Darkness in Art – Rembrandt, van Gogh, Whistler

Darkness in Art – Rembrandt, van Gogh, Whistler
As Daylight Saving Time ends, we face darkness at an earlier evening hour. Some artists have chosen to embrace the dark and create wondrous works. I’ll discuss these paintings.

Natural light has enabled many artists to paint in brilliant color. Just imagine how difficult it would be to paint by moonlight, or better yet, your imagination or recollection.

Rembrandt most likely painted by a lit candle at night. His painting, "Militia Company of District II under Command of Captain Frans Banning Cocq & Lieutenant Willem van Ruytenhurch" (1642) is better known as "Night Watch."

This painting was renamed in the late 18th century because it was 'believed' to have been an evening scene. Truth be told, layers of varnish had actually darkened, creating the mood.

The aha moment happened when "Night Watch" was cleaned in 1946-47 and a source of light illuminating certain figures in the painting was discovered.
Called a "Dutch national treasure" by curator Pieter Roelofs, "Night Watch" resides permanently at Amsterdam’s Rijksmuseum.
After the Rijksmuseum undergoing a ten-year renovation, Rembrandt’s painting has been returned to its original location - but in a new gallery.

Although Dutch artist Vincent van Gogh may have gone so far as to place burning candles on his hat in order to paint at night - moonlight would have been better advised.
In his letters to brother Theo he wrote, "It often seems to me that the night is much more alive and richly colored than the day…"

One of the most recognized paintings in the history of art is van Gogh’s "Starry Night." When I visited MOMA in 2014 (where it resides) there was a group of millennials (no offense intended) taking "selfies" with the famous painting on a free Friday evening.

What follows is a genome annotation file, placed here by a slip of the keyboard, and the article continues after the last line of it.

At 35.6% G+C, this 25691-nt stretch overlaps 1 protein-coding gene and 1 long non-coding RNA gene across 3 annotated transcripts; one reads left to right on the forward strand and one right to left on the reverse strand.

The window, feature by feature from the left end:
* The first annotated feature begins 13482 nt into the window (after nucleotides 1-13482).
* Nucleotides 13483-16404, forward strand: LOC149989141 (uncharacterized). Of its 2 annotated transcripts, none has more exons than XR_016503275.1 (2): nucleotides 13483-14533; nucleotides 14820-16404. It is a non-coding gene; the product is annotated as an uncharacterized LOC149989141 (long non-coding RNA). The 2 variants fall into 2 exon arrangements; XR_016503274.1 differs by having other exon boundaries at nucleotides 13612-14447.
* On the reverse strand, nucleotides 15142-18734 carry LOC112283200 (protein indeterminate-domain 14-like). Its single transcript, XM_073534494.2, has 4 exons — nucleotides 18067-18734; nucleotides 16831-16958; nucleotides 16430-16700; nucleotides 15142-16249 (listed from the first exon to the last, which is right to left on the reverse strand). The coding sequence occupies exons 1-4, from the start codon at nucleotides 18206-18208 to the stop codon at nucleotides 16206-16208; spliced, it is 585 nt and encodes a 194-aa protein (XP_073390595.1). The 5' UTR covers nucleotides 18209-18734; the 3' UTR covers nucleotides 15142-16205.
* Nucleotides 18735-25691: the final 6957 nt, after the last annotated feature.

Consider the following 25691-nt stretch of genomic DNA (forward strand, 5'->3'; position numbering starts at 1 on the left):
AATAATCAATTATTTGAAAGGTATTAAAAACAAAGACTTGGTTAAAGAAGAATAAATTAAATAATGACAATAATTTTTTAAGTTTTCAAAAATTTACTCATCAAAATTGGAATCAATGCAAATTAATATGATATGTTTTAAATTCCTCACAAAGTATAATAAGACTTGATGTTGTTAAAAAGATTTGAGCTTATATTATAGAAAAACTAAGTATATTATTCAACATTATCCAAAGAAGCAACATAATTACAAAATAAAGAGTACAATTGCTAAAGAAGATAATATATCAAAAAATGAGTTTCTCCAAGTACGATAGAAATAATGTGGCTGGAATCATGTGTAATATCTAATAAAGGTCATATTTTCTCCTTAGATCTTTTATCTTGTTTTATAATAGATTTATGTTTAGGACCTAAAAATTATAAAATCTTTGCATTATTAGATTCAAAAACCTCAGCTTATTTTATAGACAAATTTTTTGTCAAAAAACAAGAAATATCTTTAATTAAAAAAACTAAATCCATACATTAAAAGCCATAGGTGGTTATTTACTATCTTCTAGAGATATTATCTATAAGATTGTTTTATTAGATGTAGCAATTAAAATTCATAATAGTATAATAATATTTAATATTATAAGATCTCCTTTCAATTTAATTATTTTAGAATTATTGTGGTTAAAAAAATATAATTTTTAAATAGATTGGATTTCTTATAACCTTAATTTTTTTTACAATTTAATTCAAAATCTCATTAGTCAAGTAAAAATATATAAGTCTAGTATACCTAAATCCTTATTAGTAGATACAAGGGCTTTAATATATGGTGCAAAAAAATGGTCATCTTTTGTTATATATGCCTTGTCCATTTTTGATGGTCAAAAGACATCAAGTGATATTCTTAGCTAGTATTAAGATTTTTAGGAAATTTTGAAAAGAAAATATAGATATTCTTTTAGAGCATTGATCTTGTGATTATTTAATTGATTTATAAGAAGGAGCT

Message to self, "Next time, in order to enjoy the painting, be sure to visit MOMA at another day/time."

Another beloved Van Gogh painting is "Café Terrace at Night" (1888) at Arles, France.

American expatriate James McNeill Whistler learned a "whole new language" in painting, which he called "Nocturnes." The settings for his series of paintings were situated on the Thames River in London, and surrounding areas.

The tone of the paintings was considered: dark, moody, foggy, and atmospheric. He did, however, accentuate the darkness with tiny dots of color, meant to resemble fireworks.

Eight of Whistler’s "Nocturnes" paintings were exhibited at Grosvenor Gallery in London in 1877 where it received bad reviews by writer John Ruskin, whose brash criticism accused the artist of "flinging a pot of paint in the public’s face."

Whistler, already in debt, sued Ruskin for libel, hoping to clear his name and make good for the character assassination.

The particular painting in question was "Nocturnes in Black & Gold, the Falling Rocket."
The jury favored Whistler, but with court costs and his existing debt, he declared bankruptcy. He began to paint once again, but (regrettably for Whistler admirers) would never return to "Nocturnes."

Whistler may (or may not) have celebrated the introduction of electrical arc lamps on the streets of London in 1887, making it enormously easier for artists to paint for extended periods of time.

You can own Whistler "Nocturne in Black and Gold" 28.19 X 37.5 Canvas Wall Art, available here from Amazon.com.




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This content was written by Camille Gizzarelli. If you wish to use this content in any manner, you need written permission. Contact Camille Gizzarelli for details.